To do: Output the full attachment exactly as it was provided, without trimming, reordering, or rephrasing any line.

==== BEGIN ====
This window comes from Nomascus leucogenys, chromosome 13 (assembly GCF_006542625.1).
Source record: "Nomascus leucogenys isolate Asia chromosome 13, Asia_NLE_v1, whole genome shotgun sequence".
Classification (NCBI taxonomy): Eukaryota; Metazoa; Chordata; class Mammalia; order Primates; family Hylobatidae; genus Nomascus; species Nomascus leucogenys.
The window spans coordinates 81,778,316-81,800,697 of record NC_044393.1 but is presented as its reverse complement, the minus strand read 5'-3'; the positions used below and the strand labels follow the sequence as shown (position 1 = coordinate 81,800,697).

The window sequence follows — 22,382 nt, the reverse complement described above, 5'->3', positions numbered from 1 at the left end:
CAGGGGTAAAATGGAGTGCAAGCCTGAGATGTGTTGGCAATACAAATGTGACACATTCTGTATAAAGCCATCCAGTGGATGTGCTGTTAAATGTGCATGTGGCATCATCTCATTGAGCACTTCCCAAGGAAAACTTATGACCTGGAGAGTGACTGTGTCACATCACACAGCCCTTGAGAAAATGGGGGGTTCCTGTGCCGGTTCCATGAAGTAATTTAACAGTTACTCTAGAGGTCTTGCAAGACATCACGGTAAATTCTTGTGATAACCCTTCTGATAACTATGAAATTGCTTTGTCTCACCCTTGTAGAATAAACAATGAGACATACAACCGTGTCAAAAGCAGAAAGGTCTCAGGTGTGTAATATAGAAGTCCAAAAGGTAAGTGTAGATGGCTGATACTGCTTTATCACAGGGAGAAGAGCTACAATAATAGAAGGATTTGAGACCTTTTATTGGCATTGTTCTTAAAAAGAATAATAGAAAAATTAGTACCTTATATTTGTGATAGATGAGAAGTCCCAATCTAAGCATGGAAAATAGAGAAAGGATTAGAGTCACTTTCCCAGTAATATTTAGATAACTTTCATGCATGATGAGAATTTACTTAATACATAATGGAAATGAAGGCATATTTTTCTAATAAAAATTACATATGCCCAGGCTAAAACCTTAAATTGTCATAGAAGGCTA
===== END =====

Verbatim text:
This window comes from Nomascus leucogenys, chromosome 13 (assembly GCF_006542625.1).
Source record: "Nomascus leucogenys isolate Asia chromosome 13, Asia_NLE_v1, whole genome shotgun sequence".
Classification (NCBI taxonomy): Eukaryota; Metazoa; Chordata; class Mammalia; order Primates; family Hylobatidae; genus Nomascus; species Nomascus leucogenys.
The window spans coordinates 81,778,316-81,800,697 of record NC_044393.1 but is presented as its reverse complement, the minus strand read 5'-3'; the positions used below and the strand labels follow the sequence as shown (position 1 = coordinate 81,800,697).

The window sequence follows — 22,382 nt, the reverse complement described above, 5'->3', positions numbered from 1 at the left end:
CAGGGGTAAAATGGAGTGCAAGCCTGAGATGTGTTGGCAATACAAATGTGACACATTCTGTATAAAGCCATCCAGTGGATGTGCTGTTAAATGTGCATGTGGCATCATCTCATTGAGCACTTCCCAAGGAAAACTTATGACCTGGAGAGTGACTGTGTCACATCACACAGCCCTTGAGAAAATGGGGGGTTCCTGTGCCGGTTCCATGAAGTAATTTAACAGTTACTCTAGAGGTCTTGCAAGACATCACGGTAAATTCTTGTGATAACCCTTCTGATAACTATGAAATTGCTTTGTCTCACCCTTGTAGAATAAACAATGAGACATACAACCGTGTCAAAAGCAGAAAGGTCTCAGGTGTGTAATATAGAAGTCCAAAAGGTAAGTGTAGATGGCTGATACTGCTTTATCACAGGGAGAAGAGCTACAATAATAGAAGGATTTGAGACCTTTTATTGGCATTGTTCTTAAAAAGAATAATAGAAAAATTAGTACCTTATATTTGTGATAGATGAGAAGTCCCAATCTAAGCATGGAAAATAGAGAAAGGATTAGAGTCACTTTCCCAGTAATATTTAGATAACTTTCATGCATGATGAGAATTTACTTAATACATAATGGAAATGAAGGCATATTTTTCTAATAAAAATTACATATGCCCAGGCTAAAACCTTAAATTGTCATAGAAGGCTA